Western Sahara: UN chief urges Morocco and Polisario Front to de-escalate tensions in buffer strip
Deeply concerned about increased tensions in the vicinity of Guerguerat in the buffer strip in southern Western Sahara between the Moroccan berm and the Mauritanian border, United Nations Secretary-General António Guterres today called on Morocco and Frente Polisario to “take all necessary steps” to avoid escalation.
According to a statement issued by UN Spokesman Stéphane Dujarric, armed elements of both Morocco and Frente Polisario (Polisario Front) remain in close proximity to each other, a position they have been in since August 2016, monitored during daylight hours by the UN Mission for the Referendum in Western Sahara (MINURSO).
“The Secretary-General calls on both of the parties to exercise maximum restraint and take all necessary steps to avoid escalating tensions, be that through the actions of military or civilian actors,” the statement said, adding that Mr. Guterres also underlined that regular commercial traffic should not be obstructed and that no action should be taken, which may constitute a change to the status quo of the buffer strip.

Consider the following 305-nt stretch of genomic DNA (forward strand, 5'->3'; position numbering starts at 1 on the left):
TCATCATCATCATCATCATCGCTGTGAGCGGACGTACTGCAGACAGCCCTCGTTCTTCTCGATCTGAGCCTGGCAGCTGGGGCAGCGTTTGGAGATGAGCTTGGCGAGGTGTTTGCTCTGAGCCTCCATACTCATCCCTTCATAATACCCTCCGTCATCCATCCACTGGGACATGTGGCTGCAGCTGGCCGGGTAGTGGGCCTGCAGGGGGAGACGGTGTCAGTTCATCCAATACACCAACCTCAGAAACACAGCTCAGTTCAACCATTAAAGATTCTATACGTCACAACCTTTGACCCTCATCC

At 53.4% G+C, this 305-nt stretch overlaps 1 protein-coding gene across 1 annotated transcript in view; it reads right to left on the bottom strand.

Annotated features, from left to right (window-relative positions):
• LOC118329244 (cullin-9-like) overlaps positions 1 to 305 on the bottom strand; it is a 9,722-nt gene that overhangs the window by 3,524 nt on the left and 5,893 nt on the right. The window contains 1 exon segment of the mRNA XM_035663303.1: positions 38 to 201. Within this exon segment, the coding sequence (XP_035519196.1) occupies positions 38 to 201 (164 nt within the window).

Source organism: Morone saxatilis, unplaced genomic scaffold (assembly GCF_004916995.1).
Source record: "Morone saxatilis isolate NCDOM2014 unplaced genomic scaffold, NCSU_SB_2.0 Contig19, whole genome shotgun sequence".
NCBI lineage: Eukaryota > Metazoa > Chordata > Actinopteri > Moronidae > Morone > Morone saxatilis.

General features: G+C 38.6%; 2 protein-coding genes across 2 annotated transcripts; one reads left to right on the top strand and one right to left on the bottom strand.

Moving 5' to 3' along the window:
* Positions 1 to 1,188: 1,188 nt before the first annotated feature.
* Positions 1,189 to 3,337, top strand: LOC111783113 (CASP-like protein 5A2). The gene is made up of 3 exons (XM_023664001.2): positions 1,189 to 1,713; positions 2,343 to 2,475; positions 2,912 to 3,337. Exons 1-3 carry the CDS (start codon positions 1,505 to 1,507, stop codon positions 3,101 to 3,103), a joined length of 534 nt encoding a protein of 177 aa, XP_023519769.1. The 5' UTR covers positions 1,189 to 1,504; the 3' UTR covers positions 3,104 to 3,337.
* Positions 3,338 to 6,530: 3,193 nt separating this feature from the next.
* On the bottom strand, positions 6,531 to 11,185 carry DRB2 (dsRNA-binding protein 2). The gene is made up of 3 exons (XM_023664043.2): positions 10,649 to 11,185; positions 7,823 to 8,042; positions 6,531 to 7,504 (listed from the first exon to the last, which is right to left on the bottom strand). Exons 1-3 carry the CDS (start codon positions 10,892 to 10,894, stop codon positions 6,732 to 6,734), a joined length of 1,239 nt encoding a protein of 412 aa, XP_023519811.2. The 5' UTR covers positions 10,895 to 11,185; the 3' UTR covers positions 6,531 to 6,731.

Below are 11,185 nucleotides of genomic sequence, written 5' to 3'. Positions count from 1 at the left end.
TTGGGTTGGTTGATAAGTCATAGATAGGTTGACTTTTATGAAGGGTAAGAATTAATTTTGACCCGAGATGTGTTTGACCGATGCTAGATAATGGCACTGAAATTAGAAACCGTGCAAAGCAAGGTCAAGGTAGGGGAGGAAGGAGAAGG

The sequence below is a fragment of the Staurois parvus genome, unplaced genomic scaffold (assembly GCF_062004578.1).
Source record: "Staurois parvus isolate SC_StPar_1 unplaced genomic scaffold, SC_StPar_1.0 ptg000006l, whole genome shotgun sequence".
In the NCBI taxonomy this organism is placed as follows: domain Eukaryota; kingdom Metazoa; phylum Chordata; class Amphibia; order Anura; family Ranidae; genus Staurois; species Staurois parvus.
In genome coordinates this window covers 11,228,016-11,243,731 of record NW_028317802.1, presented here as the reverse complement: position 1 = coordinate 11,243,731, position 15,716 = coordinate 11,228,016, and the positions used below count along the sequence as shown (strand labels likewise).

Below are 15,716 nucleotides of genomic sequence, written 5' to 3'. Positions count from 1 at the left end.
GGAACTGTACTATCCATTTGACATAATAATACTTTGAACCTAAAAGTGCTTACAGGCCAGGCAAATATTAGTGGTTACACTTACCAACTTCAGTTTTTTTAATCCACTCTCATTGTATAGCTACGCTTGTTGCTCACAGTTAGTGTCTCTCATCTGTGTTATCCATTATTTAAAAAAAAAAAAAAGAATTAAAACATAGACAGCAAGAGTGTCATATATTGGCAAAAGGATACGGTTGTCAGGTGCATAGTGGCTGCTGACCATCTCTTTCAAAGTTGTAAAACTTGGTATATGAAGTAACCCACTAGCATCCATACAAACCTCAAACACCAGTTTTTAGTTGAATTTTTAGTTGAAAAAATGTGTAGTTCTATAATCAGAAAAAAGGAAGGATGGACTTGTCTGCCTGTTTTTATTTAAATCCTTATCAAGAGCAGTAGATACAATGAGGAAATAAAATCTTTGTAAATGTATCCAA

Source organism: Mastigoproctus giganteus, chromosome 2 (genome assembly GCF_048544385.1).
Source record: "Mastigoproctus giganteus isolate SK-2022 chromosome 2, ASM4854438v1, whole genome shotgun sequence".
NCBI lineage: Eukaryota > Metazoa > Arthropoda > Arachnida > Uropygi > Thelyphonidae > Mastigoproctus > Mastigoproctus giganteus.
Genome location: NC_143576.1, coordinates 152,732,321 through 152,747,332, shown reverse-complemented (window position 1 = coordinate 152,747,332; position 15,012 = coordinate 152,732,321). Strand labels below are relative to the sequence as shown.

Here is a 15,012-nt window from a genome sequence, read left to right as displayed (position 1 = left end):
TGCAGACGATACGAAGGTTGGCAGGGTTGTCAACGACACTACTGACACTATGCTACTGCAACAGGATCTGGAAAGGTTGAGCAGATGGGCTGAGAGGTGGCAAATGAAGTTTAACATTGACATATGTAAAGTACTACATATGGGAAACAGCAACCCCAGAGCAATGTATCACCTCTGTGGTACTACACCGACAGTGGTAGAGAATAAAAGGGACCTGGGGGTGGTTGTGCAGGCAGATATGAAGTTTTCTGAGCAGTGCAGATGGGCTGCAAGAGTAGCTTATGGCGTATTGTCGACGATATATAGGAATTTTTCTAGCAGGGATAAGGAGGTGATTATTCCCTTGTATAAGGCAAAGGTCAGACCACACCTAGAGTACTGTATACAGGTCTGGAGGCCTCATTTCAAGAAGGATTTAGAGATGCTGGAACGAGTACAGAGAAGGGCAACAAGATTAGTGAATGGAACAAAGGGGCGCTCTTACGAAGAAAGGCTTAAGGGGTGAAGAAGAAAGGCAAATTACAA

Strongly urging the parties to unconditionally withdraw all armed elements from the buffer strip as soon as possible, to create an environment conducive to a resumption of the dialogue in the context of the political process led by the UN, the Spokesman said Mr. Guterres further called on the parties to adhere to their obligations under the ceasefire agreement and to respect both the letter and the spirit of it.
Western Sahara is located on the north-west coast of Africa bordered by Morocco, Mauritania and Algeria. The colonial administration of Western Sahara by Spain ended in 1976. Fighting later broke out between Morocco and the Polisario Front. A ceasefire was signed in September 1991. MINURSO was deployed that year to monitor the ceasefire between the Government of Morocco and the Polisario Front and organizing, if the parties agree, a referendum on self-determination in Western Sahara.
A revised settlement plan was proposed by the United Nations after seven years of diplomatic consultations was rejected by one of the parties in 2004. In approving the current phase of direct negotiations in 2007, the UN Security Council called for “a just, lasting and mutually acceptable political settlement which will provide for the self-determination of the people of Western Sahara.”